A very warm welcome to the next in our series of departmental newsletters. This month’s focus is on our Family team.
DeBrieF FACT SHEET
Anita Shepherd – partner and head of Family – discusses Divorce Mediation and how it works.
How does divorce mediation work?
Deciding to separate from your spouse can be difficult enough without having to get involved in stressful and costly legal disputes. Attending mediation early on in the separation can give you both a better chance of resolving any differences that you have. It can also mean much less cost, time and stress than dealing with court proceedings.
So, what exactly is mediation?
Family mediation is a voluntary and confidential form of alternative dispute resolution. An impartial mediator is appointed to help you and your spouse figure out solutions to your own particular issues. Whilst they cannot impose a decision, or provide legal advice, they can help with the following:
- Facilitating discussions
- Identifying potential solutions
- Assisting both parties to reach informed decisions
You and your partner will retain control over all aspects of decision making – both inside and outside of the mediation process.
The mediator will ask questions and summarise conversations to better understand disputes as well as your respective interests and priorities.
They may encourage you to discuss emotional issues, unconsciously blocking your path to resolution. They will help to refocus and bring you back to the issues in dispute, facilitating discussion and they will use techniques to help you move beyond any deadlock.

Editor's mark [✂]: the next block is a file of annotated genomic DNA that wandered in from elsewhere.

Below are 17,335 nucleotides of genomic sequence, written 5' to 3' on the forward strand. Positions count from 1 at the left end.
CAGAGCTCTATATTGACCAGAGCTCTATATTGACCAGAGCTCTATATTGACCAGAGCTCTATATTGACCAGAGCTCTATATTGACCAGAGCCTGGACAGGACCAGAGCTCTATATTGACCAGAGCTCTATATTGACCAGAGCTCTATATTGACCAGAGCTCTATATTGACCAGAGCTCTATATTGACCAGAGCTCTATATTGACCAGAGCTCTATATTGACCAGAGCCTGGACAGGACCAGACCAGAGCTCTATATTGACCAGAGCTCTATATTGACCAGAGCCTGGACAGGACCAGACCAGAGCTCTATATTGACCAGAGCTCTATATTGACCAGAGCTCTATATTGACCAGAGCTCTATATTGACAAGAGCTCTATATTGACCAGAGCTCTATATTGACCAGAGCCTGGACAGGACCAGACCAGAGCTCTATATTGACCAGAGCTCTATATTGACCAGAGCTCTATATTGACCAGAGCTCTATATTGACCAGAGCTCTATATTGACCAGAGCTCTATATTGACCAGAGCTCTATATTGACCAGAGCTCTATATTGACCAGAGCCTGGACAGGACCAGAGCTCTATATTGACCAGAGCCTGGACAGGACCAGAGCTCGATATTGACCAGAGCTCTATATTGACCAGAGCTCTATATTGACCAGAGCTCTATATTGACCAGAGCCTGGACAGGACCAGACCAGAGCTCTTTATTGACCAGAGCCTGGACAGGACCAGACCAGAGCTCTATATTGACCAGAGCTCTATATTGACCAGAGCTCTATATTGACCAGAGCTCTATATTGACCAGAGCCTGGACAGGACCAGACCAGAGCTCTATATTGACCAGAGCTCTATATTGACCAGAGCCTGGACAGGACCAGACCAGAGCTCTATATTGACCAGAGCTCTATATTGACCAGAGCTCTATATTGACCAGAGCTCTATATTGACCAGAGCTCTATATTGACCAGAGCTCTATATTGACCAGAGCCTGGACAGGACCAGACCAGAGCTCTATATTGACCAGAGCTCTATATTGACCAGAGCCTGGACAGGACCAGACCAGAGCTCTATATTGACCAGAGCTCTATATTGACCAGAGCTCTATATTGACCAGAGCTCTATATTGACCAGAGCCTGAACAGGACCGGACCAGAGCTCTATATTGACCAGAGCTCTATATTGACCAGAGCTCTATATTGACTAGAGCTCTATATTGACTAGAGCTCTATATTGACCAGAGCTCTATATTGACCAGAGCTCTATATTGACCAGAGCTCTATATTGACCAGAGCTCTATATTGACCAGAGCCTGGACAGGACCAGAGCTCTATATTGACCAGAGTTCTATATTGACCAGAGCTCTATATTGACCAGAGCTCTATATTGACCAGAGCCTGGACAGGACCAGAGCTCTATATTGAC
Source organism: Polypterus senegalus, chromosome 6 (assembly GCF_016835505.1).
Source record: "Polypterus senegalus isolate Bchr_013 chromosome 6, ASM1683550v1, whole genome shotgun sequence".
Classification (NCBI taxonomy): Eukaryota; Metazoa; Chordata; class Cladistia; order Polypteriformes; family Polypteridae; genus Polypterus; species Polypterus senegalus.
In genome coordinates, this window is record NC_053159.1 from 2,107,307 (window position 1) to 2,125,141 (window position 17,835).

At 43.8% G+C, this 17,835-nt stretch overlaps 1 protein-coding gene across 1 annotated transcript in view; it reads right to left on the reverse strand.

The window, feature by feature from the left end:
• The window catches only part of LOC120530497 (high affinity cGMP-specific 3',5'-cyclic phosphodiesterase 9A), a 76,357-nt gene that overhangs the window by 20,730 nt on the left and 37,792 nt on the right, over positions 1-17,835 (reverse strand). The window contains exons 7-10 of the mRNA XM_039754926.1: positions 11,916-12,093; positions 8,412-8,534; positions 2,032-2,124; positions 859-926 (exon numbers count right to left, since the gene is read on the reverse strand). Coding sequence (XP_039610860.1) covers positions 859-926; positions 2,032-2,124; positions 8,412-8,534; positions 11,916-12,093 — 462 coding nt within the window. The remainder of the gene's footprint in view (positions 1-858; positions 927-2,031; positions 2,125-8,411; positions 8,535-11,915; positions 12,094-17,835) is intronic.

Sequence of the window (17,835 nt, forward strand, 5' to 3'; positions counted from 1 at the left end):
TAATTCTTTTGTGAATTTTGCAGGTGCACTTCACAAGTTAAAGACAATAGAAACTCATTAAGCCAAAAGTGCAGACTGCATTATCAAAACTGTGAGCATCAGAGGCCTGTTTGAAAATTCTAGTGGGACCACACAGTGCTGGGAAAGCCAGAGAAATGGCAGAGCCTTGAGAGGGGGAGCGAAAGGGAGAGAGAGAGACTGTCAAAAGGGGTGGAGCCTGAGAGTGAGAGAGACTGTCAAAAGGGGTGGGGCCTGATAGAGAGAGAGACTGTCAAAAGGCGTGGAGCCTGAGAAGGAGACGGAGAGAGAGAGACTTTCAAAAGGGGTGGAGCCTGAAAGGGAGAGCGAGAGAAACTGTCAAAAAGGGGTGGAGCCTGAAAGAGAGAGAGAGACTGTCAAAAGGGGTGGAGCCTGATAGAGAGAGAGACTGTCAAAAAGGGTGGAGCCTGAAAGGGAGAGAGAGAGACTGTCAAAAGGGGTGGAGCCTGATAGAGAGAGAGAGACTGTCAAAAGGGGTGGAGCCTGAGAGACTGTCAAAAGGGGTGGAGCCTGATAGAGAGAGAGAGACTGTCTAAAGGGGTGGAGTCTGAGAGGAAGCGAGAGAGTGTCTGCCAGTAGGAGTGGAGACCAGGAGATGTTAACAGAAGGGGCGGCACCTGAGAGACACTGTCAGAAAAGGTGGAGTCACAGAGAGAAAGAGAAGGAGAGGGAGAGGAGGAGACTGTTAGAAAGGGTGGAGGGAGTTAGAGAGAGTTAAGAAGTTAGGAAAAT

Your mediator will then work to develop a joint problem solving approach to help you identify and explore possible settlement options. Each decision should be evaluated by both parties, with the mediator helping to test out how each option will work. Participation in all sessions is necessary as is being ready to consider and decide on suggested options.
The mediator will also help you deal with financial disclosure, preparing an open statement setting out your financial circumstances when all relevant information and documents are gathered.
You can either get in direct contact with a mediator or be referred to a mediator or mediation service by your lawyer or another professional third party.
Is it the only support needed?
Mediation does not replace the need for independent legal advice on the terms of any agreement reached. Nor does it exclude the involvement of lawyers.
It is common for separating parties to attend family mediation without lawyers and to take legal advice outside or alongside the process.
Is mediation obligatory?
It is compulsory to attend a Mediation Information and Assessment Meeting (MIAM) before making a formal court application to address children and financial issues, as courts want evidence that all other possible avenues have been explored beforehand.
What will be the outcomes of mediation?
Mediation can end in any of the following circumstances:-
- When you reach an agreement on all issues in dispute, the mediator will prepare a without prejudice memorandum of understanding recording both parties’ agreement. This should then be given to your lawyer to give independent legal advice and draft the legal paperwork to give effect to the agreement.
- If partial agreement is reached the mediator will record this, together with any progress you have made to narrow the issues in dispute in a memorandum of understanding.
- You may decide to end or suspend mediation if you want to attempt reconciliation or attend counselling before progressing further. You may also decide to suspend mediation pending the occurrence of a specific event (for example, a child completing exams).